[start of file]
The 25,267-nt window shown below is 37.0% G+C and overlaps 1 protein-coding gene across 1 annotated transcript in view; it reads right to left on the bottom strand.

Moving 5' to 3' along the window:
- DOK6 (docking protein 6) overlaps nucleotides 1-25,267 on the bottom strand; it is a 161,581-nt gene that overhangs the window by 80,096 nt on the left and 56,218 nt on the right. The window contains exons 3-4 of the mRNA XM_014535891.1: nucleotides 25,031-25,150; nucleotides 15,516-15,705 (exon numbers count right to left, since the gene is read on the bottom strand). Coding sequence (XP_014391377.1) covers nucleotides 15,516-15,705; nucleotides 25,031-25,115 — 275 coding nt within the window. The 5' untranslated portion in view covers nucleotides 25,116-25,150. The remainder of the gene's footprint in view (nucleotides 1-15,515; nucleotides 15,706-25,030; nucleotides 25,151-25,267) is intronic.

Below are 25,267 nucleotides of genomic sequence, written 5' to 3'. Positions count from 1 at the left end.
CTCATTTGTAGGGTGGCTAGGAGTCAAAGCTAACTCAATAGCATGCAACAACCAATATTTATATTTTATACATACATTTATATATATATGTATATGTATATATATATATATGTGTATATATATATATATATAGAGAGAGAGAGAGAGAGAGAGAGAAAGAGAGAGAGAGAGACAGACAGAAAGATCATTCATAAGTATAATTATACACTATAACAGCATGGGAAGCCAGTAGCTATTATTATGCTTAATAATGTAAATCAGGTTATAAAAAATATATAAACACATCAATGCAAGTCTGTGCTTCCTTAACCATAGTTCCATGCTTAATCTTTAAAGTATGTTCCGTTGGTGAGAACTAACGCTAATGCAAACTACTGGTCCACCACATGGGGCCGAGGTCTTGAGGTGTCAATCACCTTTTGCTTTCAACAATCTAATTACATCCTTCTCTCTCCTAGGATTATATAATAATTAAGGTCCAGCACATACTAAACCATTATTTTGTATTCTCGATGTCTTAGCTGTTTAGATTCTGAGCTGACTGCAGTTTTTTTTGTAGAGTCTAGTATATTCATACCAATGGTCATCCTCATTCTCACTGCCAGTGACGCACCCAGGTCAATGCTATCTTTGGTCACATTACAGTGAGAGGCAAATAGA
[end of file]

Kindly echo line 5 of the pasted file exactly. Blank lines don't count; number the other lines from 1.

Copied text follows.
CTCATTTGTAGGGTGGCTAGGAGTCAAAGCTAACTCAATAGCATGCAACAACCAATATTTATATTTTATACATACATTTATATATATATGTATATGTATATATATATATATGTGTATATATATATATATATAGAGAGAGAGAGAGAGAGAGAGAGAAAGAGAGAGAGAGAGACAGACAGAAAGATCATTCATAAGTATAATTATACACTATAACAGCATGGGAAGCCAGTAGCTATTATTATGCTTAATAATGTAAATCAGGTTATAAAAAATATATAAACACATCAATGCAAGTCTGTGCTTCCTTAACCATAGTTCCATGCTTAATCTTTAAAGTATGTTCCGTTGGTGAGAACTAACGCTAATGCAAACTACTGGTCCACCACATGGGGCCGAGGTCTTGAGGTGTCAATCACCTTTTGCTTTCAACAATCTAATTACATCCTTCTCTCTCCTAGGATTATATAATAATTAAGGTCCAGCACATACTAAACCATTATTTTGTATTCTCGATGTCTTAGCTGTTTAGATTCTGAGCTGACTGCAGTTTTTTTTGTAGAGTCTAGTATATTCATACCAATGGTCATCCTCATTCTCACTGCCAGTGACGCACCCAGGTCAATGCTATCTTTGGTCACATTACAGTGAGAGGCAAATAGA